Friday, November 25, 2011

We Want Jobs? Not If We Can’t Feed Ourselves!

Cooks Lining Up For Soup (from Flickr, gamillos)
Liberal politicians and union leaders seem to think that if they could just create more jobs, the economy would suddenly recover and everyone would be happy. Of course those who are unemployed, particularly the long-term unemployed, are desperate for some financial security and relief, and jobs seem like the simplest way to appease them.

While the absence of work is a terrible burden on families, the presence of work is not necessarily their salvation, and shouldn’t be their primary goal. Workers need material security, safer and better working conditions, better living standards, more leisure time and sufficient wealth to enjoy it.

Most jobs do not provide these things. In fact, many jobs do not even provide material security.

According to a recent report in Labor Notes, 28% of cooks live in food-insecure homes. In other words, more than a quarter of the people who prepare our food in restaurants, fast food chains and cafeterias do not earn enough to feed themselves and their families. Campus food workers, for example, had a median wage of only $17,176 in 2010, while many farmworkers are earning the exact same wages they made ten years ago.

There have been organizing drives among food workers at numerous college campuses over the past decade, most notably among employees of Sodexo (See here and here). These efforts still have a long way to go. At Pomona College, for example, 90% of kitchen staffers signed a petition for union recognition in 2010, but the college ignored it. Employees there were being fired for taking sick days and many are still earning less than $12 per hour, even after working there for 20 years.

What is most compelling about the statistic that 28% of all cooks go hungry on a regular basis is that it clearly reveals that food is not a human right, but a commodity that is produced by members of the 99% for the profit of the 1%.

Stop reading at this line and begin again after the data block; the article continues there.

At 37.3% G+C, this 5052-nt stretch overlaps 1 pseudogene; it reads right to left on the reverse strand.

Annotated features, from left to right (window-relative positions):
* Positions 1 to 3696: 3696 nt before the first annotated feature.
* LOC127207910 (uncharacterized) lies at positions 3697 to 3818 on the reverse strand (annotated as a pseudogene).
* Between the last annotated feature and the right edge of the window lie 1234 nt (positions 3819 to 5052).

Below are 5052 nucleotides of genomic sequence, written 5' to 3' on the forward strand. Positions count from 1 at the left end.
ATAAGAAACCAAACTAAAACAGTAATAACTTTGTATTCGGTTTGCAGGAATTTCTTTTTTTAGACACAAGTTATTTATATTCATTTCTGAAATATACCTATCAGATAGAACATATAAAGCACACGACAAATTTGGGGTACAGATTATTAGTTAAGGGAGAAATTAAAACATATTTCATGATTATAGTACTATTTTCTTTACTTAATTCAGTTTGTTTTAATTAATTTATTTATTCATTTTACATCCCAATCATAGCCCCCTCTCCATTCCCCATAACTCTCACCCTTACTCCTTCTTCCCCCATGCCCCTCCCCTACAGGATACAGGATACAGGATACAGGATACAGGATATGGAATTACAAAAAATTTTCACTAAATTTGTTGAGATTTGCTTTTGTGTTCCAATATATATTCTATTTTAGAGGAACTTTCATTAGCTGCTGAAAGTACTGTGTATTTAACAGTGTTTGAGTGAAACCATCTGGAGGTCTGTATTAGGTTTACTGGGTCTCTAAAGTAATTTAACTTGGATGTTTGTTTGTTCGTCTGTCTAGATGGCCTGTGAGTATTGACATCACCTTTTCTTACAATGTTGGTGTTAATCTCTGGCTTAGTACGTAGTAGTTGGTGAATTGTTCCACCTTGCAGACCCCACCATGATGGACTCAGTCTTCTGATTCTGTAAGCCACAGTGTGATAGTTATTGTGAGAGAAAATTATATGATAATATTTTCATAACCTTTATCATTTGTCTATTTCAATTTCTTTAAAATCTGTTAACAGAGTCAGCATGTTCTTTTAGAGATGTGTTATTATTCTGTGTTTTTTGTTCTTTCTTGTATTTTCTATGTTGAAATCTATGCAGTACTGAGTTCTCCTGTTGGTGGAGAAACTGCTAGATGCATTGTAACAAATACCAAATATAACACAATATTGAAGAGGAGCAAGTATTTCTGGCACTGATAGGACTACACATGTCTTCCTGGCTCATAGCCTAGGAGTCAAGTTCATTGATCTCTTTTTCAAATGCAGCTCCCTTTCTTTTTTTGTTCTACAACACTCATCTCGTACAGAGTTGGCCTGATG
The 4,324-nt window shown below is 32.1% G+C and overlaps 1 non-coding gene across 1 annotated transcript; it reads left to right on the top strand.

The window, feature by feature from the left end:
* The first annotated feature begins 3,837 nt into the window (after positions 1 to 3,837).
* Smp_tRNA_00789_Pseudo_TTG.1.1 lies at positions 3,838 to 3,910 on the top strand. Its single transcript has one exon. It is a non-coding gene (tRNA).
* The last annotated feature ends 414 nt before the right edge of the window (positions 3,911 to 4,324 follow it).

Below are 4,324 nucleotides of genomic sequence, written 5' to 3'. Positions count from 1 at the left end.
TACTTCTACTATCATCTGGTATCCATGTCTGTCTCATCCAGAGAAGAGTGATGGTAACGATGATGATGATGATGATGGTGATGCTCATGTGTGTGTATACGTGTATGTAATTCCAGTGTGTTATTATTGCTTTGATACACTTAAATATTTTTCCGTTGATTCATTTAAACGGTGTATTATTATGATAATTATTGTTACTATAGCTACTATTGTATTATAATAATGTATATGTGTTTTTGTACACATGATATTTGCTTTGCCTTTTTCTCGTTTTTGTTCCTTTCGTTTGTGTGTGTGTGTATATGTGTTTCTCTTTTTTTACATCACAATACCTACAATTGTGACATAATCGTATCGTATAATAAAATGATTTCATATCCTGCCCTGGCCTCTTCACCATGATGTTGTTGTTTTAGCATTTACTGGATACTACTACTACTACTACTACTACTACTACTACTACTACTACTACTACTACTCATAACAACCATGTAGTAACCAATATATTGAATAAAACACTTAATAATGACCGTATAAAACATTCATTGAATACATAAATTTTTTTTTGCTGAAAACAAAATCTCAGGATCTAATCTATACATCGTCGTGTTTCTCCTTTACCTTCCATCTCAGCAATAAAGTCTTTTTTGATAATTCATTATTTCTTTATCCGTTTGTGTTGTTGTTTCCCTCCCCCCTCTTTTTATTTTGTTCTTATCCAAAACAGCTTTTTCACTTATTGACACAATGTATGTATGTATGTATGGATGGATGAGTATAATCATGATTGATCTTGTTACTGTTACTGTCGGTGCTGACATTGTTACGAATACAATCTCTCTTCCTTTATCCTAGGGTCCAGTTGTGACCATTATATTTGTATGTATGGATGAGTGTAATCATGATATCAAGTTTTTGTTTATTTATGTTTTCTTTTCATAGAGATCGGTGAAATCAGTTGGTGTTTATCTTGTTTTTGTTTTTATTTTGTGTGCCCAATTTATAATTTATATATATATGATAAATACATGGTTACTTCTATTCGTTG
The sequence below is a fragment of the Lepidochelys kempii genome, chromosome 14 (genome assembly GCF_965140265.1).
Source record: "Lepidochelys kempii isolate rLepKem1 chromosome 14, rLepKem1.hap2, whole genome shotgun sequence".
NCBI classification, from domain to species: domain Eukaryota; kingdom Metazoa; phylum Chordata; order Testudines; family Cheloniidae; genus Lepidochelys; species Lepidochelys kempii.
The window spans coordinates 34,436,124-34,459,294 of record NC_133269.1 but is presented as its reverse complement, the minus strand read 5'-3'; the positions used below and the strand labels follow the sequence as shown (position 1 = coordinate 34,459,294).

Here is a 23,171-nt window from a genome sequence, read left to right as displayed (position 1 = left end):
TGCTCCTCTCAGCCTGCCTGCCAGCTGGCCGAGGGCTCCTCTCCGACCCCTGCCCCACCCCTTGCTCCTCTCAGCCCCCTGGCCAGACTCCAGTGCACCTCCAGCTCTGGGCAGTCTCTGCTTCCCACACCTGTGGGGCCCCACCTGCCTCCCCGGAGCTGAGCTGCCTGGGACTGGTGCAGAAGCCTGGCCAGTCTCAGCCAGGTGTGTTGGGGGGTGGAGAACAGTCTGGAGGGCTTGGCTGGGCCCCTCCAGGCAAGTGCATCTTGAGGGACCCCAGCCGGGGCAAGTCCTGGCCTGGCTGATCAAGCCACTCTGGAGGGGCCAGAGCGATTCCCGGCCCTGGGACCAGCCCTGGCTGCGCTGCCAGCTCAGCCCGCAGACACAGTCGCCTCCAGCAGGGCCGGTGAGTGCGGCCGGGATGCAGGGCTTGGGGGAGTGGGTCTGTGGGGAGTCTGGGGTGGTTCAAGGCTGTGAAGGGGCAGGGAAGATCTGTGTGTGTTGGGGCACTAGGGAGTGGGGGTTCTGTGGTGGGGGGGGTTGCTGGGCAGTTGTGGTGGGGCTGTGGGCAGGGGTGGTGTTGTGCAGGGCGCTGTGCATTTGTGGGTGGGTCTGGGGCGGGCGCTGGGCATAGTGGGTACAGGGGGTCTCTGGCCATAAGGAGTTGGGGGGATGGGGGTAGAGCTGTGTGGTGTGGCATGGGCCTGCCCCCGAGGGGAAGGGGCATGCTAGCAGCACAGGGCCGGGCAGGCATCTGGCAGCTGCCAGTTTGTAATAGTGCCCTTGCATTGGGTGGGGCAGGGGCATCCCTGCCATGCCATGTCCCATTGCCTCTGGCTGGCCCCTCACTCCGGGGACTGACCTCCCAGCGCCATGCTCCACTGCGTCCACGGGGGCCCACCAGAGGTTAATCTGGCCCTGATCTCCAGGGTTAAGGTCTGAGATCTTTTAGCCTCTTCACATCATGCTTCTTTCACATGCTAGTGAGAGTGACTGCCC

In a sane society, a cook would not only be able to eat on the job and take food home from work for his or her family, but would be paid well enough to eat healthy, organic, locally produced food every day, go out to nice restaurants occasionally, and take time off to relax with family and friends. But they cannot do this because the food belongs to the bosses. The equipment to prepare the food belongs to the bosses. The buildings were the food is produced belong to the bosses. The right to hire and fire and set wages and working hours all belong to the bosses. And if they challenge any of this they will be unemployed quicker than they can say Sodexo.

This is not to say that workers should roll over and accept these conditions. A strong trade union can help to improve wages and decrease food insecurity for workers. However, trade unions cannot end workers’ dependency and subservience to their bosses, nor do they wish to. Their entire existence is predicated on the subservient relationship between workers and bosses. They act as the intermediary or advocate for the workers in an attempt to mitigate this relationship and make it as painless as possible for their members. They accept the premise that the boss is entitled to own and control every aspect of the workplace and become wealthy by paying their members less than the value of the goods and services they produce.

While the pain can be mitigated, workers will never truly be free, nor will they ever earn the true value of their labor, as long as the workplace remains in the control of bosses. Workers will continue to be forced to accept compromises, including declining wages and increasing work, just so they have any income at all. They will always face the dilemma of accepting abuses and degradations or risk being fired. Even when they earn enough to eat every day, they can rarely (if ever) eat as well as the 1%.

Thus, it is insufficient to demand jobs or even better jobs. We must also fight for a world without bosses and wage slavery, in which everyone has material security and access to the good things in life, leisure time, and the opportunity to contribute to society under their own volition and not under the boot of the 1%.

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